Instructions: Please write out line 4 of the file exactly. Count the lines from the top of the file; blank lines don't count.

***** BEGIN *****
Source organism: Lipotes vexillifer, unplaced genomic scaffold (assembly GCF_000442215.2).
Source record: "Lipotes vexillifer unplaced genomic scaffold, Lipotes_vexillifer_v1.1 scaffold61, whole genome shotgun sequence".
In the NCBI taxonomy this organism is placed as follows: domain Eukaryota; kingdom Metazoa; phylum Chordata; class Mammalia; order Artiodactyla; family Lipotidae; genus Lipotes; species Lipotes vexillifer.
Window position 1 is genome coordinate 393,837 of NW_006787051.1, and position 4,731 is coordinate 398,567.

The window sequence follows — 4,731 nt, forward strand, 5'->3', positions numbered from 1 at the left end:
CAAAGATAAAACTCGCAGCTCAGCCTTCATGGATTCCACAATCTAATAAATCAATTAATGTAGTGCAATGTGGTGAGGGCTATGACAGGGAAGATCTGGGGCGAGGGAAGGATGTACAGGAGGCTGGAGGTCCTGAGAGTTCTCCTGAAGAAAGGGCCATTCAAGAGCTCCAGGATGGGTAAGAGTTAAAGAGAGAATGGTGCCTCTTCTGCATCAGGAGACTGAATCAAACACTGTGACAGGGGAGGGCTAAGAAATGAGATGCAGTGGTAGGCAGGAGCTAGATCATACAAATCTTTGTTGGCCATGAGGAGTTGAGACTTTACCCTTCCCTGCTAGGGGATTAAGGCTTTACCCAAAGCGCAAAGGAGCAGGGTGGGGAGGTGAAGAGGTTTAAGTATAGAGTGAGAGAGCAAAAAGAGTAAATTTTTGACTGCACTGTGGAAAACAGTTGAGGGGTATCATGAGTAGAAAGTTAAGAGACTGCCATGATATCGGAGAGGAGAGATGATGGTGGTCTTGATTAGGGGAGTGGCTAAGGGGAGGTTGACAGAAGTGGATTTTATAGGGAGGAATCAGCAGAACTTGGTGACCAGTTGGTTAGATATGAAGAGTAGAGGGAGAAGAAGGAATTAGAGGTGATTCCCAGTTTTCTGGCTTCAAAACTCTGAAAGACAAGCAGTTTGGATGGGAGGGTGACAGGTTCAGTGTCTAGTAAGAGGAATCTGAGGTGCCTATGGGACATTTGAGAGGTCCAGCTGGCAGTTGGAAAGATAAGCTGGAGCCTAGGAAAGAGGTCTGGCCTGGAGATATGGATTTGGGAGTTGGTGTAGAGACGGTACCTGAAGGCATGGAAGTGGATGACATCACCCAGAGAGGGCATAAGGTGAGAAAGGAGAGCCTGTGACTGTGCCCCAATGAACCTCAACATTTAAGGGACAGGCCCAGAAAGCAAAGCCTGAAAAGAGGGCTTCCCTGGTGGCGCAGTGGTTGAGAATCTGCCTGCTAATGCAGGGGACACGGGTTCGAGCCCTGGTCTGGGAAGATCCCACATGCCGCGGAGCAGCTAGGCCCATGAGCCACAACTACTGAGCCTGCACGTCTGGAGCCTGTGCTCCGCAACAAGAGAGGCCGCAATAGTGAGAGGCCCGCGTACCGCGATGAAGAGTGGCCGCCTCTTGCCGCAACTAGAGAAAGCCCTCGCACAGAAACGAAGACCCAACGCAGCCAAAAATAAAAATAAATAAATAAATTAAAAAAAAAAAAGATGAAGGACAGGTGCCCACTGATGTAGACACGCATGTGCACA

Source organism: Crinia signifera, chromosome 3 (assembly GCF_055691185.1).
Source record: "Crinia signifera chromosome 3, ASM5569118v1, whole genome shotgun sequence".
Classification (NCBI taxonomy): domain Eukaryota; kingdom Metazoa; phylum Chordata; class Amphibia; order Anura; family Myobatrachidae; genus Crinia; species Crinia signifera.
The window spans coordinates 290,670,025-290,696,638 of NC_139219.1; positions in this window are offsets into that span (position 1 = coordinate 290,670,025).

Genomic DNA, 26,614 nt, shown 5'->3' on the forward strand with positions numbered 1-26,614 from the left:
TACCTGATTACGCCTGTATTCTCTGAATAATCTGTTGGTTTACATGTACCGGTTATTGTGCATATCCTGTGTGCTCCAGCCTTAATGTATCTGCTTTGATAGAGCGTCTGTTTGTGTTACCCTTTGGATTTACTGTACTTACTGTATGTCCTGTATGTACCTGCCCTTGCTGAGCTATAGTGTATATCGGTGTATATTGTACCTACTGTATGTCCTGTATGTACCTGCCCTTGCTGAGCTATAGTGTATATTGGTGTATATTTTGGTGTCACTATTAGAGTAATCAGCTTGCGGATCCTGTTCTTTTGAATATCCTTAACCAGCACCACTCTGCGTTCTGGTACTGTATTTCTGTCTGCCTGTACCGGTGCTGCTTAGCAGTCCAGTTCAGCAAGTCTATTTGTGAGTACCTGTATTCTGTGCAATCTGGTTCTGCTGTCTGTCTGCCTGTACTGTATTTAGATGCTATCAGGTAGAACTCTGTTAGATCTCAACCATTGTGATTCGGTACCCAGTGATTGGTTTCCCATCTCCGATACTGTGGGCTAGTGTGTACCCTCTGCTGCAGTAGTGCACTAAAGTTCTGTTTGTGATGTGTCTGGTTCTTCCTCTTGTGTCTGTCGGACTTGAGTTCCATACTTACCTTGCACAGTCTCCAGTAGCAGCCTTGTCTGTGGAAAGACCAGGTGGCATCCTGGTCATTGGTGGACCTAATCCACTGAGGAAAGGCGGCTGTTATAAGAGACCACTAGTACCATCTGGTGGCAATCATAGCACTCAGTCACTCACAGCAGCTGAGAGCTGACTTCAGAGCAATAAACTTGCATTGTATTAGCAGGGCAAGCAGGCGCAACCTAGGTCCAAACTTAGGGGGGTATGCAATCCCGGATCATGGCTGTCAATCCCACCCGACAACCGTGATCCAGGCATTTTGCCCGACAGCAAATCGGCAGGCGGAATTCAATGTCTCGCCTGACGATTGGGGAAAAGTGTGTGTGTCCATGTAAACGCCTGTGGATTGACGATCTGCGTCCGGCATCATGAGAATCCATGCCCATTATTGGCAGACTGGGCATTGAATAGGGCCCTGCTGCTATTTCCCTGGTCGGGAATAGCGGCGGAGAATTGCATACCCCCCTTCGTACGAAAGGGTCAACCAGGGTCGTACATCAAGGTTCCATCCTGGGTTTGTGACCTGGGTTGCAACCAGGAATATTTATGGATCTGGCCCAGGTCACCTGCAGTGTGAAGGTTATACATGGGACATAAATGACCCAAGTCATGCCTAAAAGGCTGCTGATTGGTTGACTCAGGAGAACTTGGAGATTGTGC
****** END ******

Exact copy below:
Window position 1 is genome coordinate 393,837 of NW_006787051.1, and position 4,731 is coordinate 398,567.